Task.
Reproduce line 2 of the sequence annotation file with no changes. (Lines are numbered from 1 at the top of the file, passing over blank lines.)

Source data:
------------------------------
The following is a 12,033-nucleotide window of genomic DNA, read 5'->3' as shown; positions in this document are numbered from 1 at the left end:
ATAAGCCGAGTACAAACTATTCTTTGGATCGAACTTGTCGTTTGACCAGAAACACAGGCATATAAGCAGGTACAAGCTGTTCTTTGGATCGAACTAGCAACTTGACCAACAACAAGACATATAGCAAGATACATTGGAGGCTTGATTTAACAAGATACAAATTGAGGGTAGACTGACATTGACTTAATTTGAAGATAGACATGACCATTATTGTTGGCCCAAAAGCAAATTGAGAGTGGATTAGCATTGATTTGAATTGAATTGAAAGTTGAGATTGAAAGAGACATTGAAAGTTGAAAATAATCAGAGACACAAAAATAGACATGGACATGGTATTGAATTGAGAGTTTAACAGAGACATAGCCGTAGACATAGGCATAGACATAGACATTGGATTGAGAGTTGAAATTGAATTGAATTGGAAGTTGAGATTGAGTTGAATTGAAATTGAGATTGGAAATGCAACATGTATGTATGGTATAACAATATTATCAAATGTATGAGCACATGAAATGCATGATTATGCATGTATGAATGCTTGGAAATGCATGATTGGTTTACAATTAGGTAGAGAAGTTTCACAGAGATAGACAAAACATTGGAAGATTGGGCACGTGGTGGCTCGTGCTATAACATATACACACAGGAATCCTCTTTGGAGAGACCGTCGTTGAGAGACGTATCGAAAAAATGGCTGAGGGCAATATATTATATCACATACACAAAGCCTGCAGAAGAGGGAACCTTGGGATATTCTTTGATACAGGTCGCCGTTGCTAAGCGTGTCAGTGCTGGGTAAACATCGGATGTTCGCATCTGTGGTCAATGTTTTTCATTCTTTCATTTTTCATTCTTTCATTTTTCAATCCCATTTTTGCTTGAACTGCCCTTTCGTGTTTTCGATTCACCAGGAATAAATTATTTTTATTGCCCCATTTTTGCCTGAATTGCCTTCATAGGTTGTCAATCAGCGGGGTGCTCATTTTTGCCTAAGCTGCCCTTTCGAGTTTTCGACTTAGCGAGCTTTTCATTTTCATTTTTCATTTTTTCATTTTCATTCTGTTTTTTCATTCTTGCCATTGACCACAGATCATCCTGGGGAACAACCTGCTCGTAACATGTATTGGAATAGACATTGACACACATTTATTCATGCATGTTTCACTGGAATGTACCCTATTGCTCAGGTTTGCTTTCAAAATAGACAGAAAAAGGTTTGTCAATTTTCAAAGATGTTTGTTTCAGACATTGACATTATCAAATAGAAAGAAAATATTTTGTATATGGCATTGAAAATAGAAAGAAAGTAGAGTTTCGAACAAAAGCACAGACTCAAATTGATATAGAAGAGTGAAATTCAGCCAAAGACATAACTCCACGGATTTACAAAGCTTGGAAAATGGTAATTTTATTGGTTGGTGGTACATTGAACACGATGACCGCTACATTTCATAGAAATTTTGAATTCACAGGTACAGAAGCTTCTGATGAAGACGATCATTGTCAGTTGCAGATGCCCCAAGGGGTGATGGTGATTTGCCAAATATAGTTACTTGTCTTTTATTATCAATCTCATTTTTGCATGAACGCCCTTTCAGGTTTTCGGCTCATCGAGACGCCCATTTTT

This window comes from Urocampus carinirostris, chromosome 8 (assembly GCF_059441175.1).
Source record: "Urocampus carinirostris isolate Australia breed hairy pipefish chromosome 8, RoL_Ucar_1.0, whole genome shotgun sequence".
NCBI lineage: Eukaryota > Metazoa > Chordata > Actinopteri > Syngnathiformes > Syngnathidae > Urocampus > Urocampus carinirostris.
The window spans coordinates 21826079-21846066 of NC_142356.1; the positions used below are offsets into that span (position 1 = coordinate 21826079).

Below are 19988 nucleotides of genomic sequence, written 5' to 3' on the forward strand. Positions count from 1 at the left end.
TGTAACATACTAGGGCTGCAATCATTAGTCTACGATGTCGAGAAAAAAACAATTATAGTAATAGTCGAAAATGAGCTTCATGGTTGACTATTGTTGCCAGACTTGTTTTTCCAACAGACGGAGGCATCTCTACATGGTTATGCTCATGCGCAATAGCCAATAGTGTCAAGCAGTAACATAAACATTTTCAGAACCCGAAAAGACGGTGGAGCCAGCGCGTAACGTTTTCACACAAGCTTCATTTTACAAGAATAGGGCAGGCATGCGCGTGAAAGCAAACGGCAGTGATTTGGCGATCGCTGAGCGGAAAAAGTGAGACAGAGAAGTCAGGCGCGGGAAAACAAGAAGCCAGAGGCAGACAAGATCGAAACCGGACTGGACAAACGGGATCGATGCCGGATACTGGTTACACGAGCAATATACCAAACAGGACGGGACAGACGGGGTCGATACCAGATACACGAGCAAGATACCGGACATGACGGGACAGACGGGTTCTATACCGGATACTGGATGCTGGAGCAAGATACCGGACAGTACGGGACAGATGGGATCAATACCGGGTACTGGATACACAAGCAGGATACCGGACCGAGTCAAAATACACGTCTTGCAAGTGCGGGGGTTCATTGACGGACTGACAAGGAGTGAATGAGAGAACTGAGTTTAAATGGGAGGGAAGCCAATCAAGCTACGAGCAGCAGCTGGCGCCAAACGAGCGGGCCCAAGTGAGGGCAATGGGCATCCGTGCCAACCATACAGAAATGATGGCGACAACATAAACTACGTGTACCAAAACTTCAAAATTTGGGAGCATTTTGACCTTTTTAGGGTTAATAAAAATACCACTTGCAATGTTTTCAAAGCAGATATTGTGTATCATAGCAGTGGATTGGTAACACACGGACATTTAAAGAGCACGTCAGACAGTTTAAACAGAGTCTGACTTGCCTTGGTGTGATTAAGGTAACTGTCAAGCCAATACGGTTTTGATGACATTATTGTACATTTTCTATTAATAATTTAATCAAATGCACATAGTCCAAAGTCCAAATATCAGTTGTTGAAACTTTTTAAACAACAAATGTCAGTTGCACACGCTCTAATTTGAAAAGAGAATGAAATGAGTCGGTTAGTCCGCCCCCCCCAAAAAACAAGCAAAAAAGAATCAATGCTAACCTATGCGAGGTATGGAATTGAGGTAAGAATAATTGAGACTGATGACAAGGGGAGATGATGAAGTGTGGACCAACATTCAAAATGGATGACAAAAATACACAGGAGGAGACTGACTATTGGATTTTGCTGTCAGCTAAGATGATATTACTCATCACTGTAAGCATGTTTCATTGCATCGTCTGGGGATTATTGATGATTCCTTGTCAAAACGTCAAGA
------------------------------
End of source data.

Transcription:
ATAAGCCGAGTACAAACTATTCTTTGGATCGAACTTGTCGTTTGACCAGAAACACAGGCATATAAGCAGGTACAAGCTGTTCTTTGGATCGAACTAGCAACTTGACCAACAACAAGACATATAGCAAGATACATTGGAGGCTTGATTTAACAAGATACAAATTGAGGGTAGACTGACATTGACTTAATTTGAAGATAGACATGACCATTATTGTTGGCCCAAAAGCAAATTGAGAGTGGATTAGCATTGATTTGAATTGAATTGAAAGTTGAGATTGAAAGAGACATTGAAAGTTGAAAATAATCAGAGACACAAAAATAGACATGGACATGGTATTGAATTGAGAGTTTAACAGAGACATAGCCGTAGACATAGGCATAGACATAGACATTGGATTGAGAGTTGAAATTGAATTGAATTGGAAGTTGAGATTGAGTTGAATTGAAATTGAGATTGGAAATGCAACATGTATGTATGGTATAACAATATTATCAAATGTATGAGCACATGAAATGCATGATTATGCATGTATGAATGCTTGGAAATGCATGATTGGTTTACAATTAGGTAGAGAAGTTTCACAGAGATAGACAAAACATTGGAAGATTGGGCACGTGGTGGCTCGTGCTATAACATATACACACAGGAATCCTCTTTGGAGAGACCGTCGTTGAGAGACGTATCGAAAAAATGGCTGAGGGCAATATATTATATCACATACACAAAGCCTGCAGAAGAGGGAACCTTGGGATATTCTTTGATACAGGTCGCCGTTGCTAAGCGTGTCAGTGCTGGGTAAACATCGGATGTTCGCATCTGTGGTCAATGTTTTTCATTCTTTCATTTTTCATTCTTTCATTTTTCAATCCCATTTTTGCTTGAACTGCCCTTTCGTGTTTTCGATTCACCAGGAATAAATTATTTTTATTGCCCCATTTTTGCCTGAATTGCCTTCATAGGTTGTCAATCAGCGGGGTGCTCATTTTTGCCTAAGCTGCCCTTTCGAGTTTTCGACTTAGCGAGCTTTTCATTTTCATTTTTCATTTTTTCATTTTCATTCTGTTTTTTCATTCTTGCCATTGACCACAGATCATCCTGGGGAACAACCTGCTCGTAACATGTATTGGAATAGACATTGACACACATTTATTCATGCATGTTTCACTGGAATGTACCCTATTGCTCAGGTTTGCTTTCAAAATAGACAGAAAAAGGTTTGTCAATTTTCAAAGATGTTTGTTTCAGACATTGACATTATCAAATAGAAAGAAAATATTTTGTATATGGCATTGAAAATAGAAAGAAAGTAGAGTTTCGAACAAAAGCACAGACTCAAATTGATATAGAAGAGTGAAATTCAGCCAAAGACATAACTCCACGGATTTACAAAGCTTGGAAAATGGTAATTTTATTGGTTGGTGGTACATTGAACACGATGACCGCTACATTTCATAGAAATTTTGAATTCACAGGTACAGAAGCTTCTGATGAAGACGATCATTGTCAGTTGCAGATGCCCCAAGGGGTGATGGTGATTTGCCAAATATAGTTACTTGTCTTTTATTATCAATCTCATTTTTGCATGAACGCCCTTTCAGGTTTTCGGCTCATCGAGACGCCCATTTTT